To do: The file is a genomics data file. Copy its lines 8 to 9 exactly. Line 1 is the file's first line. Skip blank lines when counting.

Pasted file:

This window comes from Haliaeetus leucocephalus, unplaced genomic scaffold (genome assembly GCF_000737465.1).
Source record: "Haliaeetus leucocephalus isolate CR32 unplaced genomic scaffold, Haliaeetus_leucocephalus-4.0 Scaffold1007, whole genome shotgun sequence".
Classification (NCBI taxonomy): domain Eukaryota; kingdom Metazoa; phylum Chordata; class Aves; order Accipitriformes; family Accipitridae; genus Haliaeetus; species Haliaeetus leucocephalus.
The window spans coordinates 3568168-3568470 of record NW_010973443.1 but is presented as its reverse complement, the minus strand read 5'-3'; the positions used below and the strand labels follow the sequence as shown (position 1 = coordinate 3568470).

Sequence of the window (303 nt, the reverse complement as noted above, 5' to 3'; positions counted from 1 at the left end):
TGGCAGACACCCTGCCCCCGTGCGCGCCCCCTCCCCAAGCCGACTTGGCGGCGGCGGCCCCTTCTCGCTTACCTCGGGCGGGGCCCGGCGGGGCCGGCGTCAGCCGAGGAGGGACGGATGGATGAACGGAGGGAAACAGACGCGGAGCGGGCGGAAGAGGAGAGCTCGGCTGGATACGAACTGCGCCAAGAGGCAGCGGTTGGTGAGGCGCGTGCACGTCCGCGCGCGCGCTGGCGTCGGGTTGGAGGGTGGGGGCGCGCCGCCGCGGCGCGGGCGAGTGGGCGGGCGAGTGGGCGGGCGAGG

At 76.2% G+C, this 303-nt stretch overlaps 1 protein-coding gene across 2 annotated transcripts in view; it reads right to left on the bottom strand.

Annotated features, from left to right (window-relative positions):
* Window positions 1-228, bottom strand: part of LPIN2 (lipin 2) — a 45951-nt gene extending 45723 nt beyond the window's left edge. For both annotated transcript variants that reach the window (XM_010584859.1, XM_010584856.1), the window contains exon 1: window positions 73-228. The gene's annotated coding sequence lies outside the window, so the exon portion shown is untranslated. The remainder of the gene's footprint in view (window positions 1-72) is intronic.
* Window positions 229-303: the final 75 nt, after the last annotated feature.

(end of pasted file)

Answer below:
Annotated features, from left to right (window-relative positions):
* Window positions 1-228, bottom strand: part of LPIN2 (lipin 2) — a 45951-nt gene extending 45723 nt beyond the window's left edge. For both annotated transcript variants that reach the window (XM_010584859.1, XM_010584856.1), the window contains exon 1: window positions 73-228. The gene's annotated coding sequence lies outside the window, so the exon portion shown is untranslated. The remainder of the gene's footprint in view (window positions 1-72) is intronic.